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  1. concept2's Avatar
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    #21  
    The weight factor is not that big of a deal. Plus, on the good side, those lazy people complaining about the weight can use a TouchPad instead of working out and the extra weight will be a benefit in their scenario. In turn, the iPad2 deters physical fitness because it is lighter. :-P

    Also, I saw previously in this post or another that the thinness can be a bit awkward to hold after a period of time and I totally agree. Ergonomics is a strong selling point in my opinion.
  2. #22  
    What I find fascinating about this whole discussion is that somehow weight matters a ton for Tablets but not at all for phones? Why?

    The iPhone 4 is one of the heaviest phones out there yet nobody complains. They call it "feeling like a solid device" etc. Does that mean if the Touchpad (foolishly) had a glass back and actually weighed a bit more, everyone would say it feels like a solid device?

    I don't know what kind of world I live in where glass is considered a more sturdy material than plastic.

    I must be a minority but I'm more concerned about the weight of my phone than my tablet.
  3. #23  
    Quote Originally Posted by clevin View Post
    Its not 1 pound, did you read the spec sheet?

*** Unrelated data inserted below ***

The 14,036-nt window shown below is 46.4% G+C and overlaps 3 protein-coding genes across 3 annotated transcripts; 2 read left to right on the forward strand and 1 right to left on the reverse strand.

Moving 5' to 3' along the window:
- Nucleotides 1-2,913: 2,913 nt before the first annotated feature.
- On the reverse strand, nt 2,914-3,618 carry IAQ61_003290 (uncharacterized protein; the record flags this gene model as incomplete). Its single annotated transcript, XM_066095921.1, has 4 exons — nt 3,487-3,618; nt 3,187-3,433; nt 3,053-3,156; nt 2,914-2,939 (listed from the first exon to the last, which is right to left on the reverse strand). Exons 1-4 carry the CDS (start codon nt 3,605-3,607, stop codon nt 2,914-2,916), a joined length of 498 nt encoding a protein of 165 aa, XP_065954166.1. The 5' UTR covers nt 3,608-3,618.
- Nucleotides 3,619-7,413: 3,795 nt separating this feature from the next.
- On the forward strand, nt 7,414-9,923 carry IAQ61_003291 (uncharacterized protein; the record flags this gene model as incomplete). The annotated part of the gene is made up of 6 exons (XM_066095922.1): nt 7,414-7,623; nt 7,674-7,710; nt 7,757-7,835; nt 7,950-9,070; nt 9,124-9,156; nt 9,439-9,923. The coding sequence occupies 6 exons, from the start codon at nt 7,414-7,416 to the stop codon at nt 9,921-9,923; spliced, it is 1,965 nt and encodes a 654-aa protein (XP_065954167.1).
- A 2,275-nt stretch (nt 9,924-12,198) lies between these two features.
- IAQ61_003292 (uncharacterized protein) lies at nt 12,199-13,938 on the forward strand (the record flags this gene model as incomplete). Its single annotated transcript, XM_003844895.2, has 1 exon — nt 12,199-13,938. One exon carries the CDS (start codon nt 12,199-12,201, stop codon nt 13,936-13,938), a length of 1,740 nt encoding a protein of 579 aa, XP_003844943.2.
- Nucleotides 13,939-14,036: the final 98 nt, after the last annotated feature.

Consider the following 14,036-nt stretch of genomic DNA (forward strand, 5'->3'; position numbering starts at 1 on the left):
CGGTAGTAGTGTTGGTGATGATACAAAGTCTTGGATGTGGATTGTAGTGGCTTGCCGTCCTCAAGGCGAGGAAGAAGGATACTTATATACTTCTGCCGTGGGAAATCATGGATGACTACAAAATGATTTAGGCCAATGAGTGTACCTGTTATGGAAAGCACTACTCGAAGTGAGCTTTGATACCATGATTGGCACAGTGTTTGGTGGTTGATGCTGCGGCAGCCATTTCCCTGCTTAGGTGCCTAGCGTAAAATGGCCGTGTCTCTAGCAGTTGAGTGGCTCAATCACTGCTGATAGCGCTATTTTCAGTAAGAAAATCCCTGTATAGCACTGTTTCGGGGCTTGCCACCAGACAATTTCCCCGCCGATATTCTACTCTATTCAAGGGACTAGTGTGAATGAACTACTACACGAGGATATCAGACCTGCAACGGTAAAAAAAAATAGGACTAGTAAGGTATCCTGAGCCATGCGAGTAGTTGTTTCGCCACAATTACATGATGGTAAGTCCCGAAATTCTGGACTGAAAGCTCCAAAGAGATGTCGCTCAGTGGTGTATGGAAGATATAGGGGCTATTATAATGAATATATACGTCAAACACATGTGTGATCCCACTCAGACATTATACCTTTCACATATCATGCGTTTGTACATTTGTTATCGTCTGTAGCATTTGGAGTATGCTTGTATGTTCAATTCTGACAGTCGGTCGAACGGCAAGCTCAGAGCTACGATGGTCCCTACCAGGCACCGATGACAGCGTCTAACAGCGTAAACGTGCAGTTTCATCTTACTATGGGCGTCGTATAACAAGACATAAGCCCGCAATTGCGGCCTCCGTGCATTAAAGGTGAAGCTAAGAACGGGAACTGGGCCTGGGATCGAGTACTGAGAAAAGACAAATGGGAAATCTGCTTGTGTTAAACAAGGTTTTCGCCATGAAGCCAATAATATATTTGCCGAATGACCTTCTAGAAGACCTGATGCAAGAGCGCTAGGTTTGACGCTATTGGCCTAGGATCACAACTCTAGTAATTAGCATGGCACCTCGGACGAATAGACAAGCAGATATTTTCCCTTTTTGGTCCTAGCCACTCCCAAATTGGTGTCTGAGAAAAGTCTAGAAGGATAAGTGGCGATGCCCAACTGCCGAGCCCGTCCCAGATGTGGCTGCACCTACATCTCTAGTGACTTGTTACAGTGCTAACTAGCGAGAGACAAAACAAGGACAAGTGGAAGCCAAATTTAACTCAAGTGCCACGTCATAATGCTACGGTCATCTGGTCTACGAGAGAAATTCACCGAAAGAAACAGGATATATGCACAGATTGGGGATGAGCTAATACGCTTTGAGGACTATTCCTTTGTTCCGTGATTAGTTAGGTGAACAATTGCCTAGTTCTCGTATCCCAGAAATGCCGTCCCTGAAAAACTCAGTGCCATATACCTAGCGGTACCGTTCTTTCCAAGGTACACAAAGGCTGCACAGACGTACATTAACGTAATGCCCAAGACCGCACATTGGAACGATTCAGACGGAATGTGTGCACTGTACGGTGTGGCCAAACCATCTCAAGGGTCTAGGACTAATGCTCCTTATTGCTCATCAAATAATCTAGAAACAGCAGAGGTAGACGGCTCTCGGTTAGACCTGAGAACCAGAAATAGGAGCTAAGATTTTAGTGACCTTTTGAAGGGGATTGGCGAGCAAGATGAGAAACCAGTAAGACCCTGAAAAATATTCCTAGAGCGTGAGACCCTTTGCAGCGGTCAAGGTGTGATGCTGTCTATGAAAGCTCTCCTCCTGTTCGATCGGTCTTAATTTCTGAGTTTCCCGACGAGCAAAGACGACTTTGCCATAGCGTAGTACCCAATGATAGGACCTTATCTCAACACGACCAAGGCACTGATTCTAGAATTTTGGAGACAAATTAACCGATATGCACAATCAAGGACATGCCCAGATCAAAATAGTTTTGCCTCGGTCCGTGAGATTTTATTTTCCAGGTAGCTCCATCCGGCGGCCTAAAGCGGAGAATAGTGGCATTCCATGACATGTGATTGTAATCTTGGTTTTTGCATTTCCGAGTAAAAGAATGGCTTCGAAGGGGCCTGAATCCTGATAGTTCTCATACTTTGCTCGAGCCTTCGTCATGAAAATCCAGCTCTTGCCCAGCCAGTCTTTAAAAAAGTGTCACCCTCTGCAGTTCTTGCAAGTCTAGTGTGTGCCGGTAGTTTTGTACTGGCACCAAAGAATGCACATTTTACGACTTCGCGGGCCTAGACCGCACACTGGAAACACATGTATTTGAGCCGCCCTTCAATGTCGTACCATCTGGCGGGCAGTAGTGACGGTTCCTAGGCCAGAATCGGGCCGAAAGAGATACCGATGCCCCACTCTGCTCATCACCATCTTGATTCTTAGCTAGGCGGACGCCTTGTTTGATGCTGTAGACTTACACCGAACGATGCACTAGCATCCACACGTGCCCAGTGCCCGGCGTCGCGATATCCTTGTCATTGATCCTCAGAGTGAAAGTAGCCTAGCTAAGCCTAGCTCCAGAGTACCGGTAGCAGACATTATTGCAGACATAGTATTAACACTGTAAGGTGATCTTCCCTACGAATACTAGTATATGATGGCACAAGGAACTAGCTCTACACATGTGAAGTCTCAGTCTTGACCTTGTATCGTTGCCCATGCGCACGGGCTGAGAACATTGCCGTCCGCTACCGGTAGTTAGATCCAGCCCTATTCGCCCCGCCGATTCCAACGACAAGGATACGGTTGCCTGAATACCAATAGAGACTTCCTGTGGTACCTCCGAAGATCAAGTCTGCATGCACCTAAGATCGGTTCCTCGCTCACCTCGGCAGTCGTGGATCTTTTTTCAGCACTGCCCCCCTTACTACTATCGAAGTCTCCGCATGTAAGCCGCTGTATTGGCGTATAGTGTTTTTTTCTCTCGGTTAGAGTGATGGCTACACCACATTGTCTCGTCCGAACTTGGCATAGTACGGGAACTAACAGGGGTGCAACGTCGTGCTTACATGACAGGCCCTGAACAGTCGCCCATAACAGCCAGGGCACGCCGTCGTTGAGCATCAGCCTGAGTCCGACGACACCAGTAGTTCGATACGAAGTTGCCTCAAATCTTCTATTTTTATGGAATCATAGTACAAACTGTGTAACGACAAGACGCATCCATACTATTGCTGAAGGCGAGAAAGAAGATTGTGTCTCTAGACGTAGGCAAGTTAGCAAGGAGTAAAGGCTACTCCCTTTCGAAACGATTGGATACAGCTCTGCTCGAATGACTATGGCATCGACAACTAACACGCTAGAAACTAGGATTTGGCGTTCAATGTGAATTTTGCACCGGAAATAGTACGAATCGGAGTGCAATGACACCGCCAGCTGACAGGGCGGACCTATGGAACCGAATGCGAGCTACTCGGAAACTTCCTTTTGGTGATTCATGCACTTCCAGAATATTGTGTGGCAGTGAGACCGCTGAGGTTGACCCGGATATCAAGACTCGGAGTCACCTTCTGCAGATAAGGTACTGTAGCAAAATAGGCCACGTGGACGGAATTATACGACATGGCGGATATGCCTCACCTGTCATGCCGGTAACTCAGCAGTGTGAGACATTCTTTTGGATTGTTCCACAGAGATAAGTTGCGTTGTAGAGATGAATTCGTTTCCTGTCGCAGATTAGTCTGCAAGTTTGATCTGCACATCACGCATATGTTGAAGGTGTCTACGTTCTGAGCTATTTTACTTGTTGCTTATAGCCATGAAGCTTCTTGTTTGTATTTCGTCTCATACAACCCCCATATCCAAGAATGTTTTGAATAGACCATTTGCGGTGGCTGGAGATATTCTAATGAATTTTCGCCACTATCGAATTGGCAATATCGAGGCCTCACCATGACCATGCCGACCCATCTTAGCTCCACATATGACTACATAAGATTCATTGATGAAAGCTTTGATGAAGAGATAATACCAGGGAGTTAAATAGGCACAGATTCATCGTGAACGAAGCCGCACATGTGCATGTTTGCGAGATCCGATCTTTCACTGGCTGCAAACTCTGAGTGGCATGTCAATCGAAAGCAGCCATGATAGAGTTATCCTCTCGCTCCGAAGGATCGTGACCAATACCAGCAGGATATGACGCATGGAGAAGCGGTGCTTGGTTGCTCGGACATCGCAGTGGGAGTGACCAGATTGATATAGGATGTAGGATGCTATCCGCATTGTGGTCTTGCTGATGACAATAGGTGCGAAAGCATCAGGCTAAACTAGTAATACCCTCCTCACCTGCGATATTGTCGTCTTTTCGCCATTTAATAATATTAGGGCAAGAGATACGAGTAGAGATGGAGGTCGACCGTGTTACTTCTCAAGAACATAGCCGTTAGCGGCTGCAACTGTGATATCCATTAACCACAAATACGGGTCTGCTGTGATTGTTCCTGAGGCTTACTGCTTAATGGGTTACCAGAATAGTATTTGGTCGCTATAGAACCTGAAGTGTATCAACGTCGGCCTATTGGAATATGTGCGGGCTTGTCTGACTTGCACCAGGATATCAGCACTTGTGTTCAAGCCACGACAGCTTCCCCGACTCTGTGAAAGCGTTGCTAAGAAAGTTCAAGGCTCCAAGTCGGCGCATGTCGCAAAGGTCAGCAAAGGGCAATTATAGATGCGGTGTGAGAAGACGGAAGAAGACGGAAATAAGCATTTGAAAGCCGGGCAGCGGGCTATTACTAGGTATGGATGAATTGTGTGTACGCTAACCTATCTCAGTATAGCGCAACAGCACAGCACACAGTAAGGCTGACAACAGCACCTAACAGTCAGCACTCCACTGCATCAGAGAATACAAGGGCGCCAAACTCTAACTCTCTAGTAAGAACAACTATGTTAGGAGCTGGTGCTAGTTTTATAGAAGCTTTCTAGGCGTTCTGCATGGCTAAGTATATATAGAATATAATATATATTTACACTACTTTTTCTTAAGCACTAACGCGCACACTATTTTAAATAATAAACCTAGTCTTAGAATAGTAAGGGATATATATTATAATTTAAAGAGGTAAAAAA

Anyway, i don't think it matters as long as the difference is small. For those who cares, they can handle all the tablets in the store and find another lighter one, if so desired.

    Ps. Why compare to iPad1? Touchpad is not competing with iPad1, it means zero for buyers.
    ---
    galaxy tab tapatalk
    iPad 1 is heavy and successful.
  4. #24  
    when you pick up the tp its light but after standing there and using it for 10 mins its not as light as I thought. Not sure if this should go into anyones mindwhen considering purchasing a tablet
    *Patchers STILL make this phone Perfect!
    Palm Devices Currently Owned: Pre, Pre Plus, Pre 2, Pre 3, Pixi, Veer, Touchpads, and too many touchstones!
  5. #25  
    Quote Originally Posted by lakerguy View Post
    Yes, the Touchpad feels akin to the Xoom weight-wise. However, its more square-like dimensions make it a little easier to use in landscape mode. But it still feels like a doorstop.
    Doorstops, depending on the type, can wech as much as 3-6 oz.

    Im not sure what your point is...